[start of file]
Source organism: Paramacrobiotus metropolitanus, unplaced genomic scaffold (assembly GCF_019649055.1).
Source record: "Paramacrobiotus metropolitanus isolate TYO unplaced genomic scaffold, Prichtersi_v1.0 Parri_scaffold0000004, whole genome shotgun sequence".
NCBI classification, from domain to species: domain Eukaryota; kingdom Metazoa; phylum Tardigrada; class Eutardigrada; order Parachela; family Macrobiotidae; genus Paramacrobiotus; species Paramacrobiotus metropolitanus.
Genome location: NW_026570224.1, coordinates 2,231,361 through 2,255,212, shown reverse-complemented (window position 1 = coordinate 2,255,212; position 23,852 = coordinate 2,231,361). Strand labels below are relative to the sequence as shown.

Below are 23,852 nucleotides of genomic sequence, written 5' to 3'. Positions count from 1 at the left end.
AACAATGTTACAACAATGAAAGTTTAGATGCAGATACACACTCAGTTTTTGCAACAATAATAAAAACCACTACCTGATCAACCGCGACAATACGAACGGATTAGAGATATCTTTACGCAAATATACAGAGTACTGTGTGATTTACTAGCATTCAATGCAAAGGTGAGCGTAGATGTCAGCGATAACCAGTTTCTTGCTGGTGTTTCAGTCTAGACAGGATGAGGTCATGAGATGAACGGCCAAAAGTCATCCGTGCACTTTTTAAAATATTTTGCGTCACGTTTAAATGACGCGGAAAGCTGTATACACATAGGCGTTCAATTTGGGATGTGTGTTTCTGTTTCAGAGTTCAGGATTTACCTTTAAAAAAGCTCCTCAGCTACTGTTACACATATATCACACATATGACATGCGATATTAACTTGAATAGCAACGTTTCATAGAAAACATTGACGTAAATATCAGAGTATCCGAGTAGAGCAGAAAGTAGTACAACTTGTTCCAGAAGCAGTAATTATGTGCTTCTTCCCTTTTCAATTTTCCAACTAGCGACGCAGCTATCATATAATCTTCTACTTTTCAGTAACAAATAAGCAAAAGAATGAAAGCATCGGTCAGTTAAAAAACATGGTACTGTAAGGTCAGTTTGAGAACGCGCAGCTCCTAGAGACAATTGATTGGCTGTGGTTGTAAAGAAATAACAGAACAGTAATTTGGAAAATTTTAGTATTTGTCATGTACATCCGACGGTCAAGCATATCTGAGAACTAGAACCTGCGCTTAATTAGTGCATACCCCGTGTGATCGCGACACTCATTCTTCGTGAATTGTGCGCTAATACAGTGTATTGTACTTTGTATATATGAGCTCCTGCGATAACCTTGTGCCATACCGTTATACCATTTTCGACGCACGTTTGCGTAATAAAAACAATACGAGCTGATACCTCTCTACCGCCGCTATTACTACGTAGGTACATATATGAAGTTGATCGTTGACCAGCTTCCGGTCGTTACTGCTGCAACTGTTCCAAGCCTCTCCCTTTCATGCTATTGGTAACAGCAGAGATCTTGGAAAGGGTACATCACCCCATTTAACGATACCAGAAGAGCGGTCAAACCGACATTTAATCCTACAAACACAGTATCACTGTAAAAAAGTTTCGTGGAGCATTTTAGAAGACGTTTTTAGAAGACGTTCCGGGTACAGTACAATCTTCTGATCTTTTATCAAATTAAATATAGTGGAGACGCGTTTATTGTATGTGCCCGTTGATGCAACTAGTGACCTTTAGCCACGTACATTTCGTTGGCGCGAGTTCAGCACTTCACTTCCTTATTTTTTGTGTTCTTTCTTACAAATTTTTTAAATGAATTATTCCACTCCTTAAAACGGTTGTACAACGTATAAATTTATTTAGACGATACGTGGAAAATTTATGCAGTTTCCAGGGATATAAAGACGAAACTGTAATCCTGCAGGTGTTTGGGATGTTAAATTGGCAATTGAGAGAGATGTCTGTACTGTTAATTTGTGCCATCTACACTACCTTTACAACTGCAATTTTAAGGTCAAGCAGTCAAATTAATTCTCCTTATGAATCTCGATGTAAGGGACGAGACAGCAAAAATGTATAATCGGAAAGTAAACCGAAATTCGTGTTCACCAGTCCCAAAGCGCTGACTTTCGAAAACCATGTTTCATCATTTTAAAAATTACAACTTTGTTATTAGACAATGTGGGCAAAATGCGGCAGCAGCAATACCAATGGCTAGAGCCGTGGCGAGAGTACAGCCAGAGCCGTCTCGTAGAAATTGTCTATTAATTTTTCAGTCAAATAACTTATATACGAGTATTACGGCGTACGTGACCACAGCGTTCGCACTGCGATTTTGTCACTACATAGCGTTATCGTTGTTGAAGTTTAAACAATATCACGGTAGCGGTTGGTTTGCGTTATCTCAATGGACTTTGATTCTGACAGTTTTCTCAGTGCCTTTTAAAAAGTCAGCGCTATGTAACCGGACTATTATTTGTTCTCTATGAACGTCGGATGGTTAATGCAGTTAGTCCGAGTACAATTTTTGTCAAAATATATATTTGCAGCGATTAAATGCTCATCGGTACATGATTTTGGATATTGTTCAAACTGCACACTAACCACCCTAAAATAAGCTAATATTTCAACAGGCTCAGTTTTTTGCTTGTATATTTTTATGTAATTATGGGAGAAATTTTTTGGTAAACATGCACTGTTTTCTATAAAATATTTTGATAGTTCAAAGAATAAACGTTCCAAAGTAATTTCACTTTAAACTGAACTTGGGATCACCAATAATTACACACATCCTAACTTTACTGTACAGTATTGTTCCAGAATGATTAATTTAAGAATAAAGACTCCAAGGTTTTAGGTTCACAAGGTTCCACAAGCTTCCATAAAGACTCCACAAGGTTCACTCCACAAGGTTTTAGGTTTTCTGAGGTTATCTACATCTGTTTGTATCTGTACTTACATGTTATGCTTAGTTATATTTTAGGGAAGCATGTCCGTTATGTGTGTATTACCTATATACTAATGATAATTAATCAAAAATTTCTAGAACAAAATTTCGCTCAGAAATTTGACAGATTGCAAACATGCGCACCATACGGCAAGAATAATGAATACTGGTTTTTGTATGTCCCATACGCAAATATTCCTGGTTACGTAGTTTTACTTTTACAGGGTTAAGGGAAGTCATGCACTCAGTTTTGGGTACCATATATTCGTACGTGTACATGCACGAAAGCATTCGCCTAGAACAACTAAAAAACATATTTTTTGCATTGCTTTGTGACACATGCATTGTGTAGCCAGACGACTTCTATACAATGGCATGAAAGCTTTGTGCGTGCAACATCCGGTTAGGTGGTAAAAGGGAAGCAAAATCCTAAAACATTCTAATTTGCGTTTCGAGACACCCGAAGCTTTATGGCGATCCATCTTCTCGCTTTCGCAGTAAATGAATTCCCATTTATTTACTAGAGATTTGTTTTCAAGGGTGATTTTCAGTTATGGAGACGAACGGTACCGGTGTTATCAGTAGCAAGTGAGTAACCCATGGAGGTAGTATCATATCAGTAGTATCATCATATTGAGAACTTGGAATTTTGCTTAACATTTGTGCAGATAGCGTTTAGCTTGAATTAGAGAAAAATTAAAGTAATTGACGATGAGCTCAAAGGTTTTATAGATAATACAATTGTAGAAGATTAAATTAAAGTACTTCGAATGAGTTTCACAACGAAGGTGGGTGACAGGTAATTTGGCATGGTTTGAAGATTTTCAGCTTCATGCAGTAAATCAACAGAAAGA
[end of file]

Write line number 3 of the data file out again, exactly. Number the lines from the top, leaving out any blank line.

NCBI classification, from domain to species: domain Eukaryota; kingdom Metazoa; phylum Tardigrada; class Eutardigrada; order Parachela; family Macrobiotidae; genus Paramacrobiotus; species Paramacrobiotus metropolitanus.